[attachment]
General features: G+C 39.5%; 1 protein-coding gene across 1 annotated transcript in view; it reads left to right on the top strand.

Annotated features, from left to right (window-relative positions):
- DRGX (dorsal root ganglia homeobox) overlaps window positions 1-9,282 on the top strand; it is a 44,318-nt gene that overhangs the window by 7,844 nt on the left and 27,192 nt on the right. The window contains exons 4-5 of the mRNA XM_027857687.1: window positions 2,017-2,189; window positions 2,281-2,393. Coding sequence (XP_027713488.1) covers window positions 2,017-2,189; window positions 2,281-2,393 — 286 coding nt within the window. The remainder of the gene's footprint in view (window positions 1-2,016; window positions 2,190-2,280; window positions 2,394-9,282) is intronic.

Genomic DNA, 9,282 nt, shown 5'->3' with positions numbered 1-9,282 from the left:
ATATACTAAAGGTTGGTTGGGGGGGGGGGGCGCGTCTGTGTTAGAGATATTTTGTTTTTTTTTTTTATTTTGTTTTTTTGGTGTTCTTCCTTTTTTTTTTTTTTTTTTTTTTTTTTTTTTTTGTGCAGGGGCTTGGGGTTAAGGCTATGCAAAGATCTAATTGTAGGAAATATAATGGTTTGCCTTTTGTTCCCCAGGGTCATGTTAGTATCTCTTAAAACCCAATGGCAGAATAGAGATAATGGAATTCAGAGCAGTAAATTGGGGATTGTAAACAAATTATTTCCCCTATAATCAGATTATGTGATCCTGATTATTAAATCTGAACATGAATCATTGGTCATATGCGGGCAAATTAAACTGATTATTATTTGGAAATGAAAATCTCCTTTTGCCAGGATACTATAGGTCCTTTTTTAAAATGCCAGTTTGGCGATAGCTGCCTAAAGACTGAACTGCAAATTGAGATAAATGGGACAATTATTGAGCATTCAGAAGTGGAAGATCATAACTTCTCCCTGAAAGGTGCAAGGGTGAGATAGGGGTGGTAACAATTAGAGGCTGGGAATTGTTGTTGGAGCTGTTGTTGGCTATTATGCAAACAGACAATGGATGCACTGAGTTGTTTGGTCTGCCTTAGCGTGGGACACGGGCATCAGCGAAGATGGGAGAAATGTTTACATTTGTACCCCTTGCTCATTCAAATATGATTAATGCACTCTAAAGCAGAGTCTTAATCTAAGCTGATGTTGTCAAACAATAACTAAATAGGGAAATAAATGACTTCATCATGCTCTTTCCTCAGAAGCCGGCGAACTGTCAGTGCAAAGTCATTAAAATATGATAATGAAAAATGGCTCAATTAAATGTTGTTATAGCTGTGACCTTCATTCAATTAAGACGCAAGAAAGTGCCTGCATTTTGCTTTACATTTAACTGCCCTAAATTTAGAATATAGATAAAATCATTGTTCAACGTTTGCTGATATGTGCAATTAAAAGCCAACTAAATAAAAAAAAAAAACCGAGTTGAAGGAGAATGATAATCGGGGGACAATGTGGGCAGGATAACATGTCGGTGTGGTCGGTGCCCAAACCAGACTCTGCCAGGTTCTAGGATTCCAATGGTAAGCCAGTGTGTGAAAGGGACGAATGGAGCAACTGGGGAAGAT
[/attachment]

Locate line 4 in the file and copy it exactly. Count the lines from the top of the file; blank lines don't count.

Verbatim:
Genomic DNA, 9,282 nt, shown 5'->3' with positions numbered 1-9,282 from the left: